Date of Award
Doctor of Education (Ded)
Dr. Peter J. Smith
Dr. Kay A. Keiser
Dr. Neal F. Grandgenett
Source of initial access to disability services, accommodations received as supports on campus, and the rate of continuous enrollment data was measured and compared for students diagnosed with ADHD prior to age eighteen and those diagnosed with ADHD after age eighteen. These two groups were compared to analyze the assumption that students who were already immersed in a special services environment would be more capable of accessing services in the postsecondary setting more readily than those who had been newly diagnosed just prior to or after entering postsecondary education. Students with a diagnosis prior to age eighteen (n = 34) and those with a diagnosis after age eighteen (n = 29) comprised a naturally formed group of university students attending the university from August of 2011 through May of 2012. As reflected in the subject results, the source of referral to the disability service providers by those diagnosed prior to age eighteen was not significantly different from those students diagnosed after age eighteen. As reflected in the accommodations requested and approved, those diagnosed prior to age eighteen did not show significant differences in requests from those diagnosed after age eighteen. As reflected in the rate of continuous enrollment from freshman through senior year, the students diagnosed prior to age eighteen were not significantly different from those students who were diagnosed after age eighteen. The study's results should encourage further research in both secondary and postsecondary institutions. Secondary settings can use the results of this study to examine their current level of transition services for students with disabilities to ascertain if the services they provide lead toward successful transition to postsecondary education. Postsecondary institutions can use the results of this study to examine how to increase accessibility to those students on campus with disabilities, enhance services and accommodations that allow students with disabilities to be successful, and develop linkages with secondary schools to make them aware of appropriate supports at the postsecondary level and how the faculty can use appropriate goals at the secondary level to prepare their students with disabilities for postsecondary education, if that is their intended transitional path.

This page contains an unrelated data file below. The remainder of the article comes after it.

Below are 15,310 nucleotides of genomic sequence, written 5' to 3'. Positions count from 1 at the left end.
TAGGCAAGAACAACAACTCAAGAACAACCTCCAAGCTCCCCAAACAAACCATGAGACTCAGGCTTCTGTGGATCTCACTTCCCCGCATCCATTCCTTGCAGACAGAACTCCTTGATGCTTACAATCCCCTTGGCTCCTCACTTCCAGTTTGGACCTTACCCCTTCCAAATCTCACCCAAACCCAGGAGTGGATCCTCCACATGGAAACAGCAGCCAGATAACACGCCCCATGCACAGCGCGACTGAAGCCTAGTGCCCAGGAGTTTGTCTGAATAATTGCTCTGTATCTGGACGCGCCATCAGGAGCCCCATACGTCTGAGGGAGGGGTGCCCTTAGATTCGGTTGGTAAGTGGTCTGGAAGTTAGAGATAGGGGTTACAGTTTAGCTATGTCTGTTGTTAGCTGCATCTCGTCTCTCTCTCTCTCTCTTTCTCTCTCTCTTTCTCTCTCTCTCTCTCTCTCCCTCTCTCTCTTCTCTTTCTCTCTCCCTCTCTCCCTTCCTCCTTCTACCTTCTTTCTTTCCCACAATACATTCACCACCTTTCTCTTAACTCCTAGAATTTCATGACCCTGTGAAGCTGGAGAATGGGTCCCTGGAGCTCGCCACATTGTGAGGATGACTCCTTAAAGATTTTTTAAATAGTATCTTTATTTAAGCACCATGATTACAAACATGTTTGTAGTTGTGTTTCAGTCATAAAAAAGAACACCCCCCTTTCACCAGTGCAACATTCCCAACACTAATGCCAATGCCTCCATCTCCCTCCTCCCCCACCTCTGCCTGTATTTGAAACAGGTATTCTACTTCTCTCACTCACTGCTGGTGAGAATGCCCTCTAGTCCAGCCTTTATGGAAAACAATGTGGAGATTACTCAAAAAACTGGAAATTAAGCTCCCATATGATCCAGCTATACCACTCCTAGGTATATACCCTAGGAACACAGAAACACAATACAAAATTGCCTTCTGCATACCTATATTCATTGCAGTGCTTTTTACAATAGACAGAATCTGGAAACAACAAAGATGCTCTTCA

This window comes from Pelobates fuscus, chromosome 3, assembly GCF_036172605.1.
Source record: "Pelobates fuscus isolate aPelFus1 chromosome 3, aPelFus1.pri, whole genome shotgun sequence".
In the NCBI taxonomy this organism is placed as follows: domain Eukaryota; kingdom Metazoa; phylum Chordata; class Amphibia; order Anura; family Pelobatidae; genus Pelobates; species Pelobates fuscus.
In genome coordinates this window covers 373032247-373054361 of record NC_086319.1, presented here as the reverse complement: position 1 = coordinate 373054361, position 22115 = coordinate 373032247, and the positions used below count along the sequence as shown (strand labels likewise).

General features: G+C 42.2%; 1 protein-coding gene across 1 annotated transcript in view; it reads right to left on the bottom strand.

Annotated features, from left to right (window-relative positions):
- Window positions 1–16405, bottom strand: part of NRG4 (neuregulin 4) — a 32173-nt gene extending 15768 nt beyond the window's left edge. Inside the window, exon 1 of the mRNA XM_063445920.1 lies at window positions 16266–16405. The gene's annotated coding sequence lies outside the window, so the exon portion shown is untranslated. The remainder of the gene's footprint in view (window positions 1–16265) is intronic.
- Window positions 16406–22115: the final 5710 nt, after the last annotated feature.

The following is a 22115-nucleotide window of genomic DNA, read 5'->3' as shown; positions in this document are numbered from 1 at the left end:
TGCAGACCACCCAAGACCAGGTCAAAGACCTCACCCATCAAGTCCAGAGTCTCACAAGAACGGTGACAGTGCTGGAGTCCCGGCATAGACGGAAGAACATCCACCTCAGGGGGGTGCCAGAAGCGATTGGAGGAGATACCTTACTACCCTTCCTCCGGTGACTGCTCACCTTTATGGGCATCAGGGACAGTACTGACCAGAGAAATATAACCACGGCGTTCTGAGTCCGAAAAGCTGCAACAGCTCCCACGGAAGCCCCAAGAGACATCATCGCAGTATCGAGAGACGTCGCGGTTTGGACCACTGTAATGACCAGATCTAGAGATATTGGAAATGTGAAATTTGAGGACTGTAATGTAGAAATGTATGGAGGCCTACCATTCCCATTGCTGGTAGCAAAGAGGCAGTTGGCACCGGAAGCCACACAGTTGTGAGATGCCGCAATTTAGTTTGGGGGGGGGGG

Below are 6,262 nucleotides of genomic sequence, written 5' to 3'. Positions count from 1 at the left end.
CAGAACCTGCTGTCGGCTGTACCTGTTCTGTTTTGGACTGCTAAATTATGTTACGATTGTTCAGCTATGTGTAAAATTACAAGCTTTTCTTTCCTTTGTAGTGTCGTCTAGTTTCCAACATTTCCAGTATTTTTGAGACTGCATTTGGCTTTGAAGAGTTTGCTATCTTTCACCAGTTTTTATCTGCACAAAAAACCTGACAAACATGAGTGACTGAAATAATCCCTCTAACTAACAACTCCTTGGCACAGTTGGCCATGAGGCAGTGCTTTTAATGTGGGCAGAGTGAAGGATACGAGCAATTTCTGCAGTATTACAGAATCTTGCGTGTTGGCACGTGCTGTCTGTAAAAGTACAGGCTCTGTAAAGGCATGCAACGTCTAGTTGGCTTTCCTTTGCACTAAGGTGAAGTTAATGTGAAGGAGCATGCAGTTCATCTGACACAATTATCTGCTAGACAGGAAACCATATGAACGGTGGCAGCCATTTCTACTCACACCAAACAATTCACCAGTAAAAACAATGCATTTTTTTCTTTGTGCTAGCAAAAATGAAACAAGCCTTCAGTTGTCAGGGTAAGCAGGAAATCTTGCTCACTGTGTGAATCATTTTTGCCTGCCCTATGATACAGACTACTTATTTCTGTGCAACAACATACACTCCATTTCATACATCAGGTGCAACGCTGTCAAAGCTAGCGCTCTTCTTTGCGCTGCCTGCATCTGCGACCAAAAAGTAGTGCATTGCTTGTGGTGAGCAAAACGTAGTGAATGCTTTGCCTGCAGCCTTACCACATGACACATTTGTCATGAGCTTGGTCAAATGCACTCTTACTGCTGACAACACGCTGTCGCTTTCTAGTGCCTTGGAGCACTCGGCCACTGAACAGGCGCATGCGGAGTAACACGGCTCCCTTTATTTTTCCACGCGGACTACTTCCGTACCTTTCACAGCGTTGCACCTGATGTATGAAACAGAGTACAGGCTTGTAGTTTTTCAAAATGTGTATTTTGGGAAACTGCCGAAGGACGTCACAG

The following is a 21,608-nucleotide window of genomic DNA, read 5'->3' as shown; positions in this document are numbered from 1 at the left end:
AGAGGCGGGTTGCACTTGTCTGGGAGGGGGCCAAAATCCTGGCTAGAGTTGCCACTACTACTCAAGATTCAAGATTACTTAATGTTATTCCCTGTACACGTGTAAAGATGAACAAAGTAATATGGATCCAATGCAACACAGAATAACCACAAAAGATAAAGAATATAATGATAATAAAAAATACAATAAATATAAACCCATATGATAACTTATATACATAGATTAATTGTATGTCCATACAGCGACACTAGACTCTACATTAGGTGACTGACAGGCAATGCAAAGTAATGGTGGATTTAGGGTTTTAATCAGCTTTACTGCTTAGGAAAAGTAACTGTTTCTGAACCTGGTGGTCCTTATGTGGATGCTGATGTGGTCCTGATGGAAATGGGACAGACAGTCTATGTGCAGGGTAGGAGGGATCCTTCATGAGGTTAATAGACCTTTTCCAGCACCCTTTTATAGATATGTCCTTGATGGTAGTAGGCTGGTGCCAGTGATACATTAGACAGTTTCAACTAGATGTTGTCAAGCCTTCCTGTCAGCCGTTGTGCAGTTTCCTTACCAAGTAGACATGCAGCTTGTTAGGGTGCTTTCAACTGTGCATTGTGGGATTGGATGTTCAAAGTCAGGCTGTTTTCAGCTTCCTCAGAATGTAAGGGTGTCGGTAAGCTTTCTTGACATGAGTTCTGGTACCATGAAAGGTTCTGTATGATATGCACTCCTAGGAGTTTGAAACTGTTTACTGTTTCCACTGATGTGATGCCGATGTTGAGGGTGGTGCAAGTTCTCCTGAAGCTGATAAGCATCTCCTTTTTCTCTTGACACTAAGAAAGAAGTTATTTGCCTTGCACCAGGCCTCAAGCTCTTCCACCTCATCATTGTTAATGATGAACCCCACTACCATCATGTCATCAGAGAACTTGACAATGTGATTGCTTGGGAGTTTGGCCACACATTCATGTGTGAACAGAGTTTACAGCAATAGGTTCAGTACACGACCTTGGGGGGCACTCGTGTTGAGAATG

Jackson, Meribeth L., "Access patterns of ADHD students utilizing campus disability services supports" (2013). Student Work. 3489.
A Dissertation Presented to the Faculty of the Graduate College at the University of Nebraska in Partial Fulfillment of Requirements for the Degree of Doctor of Education.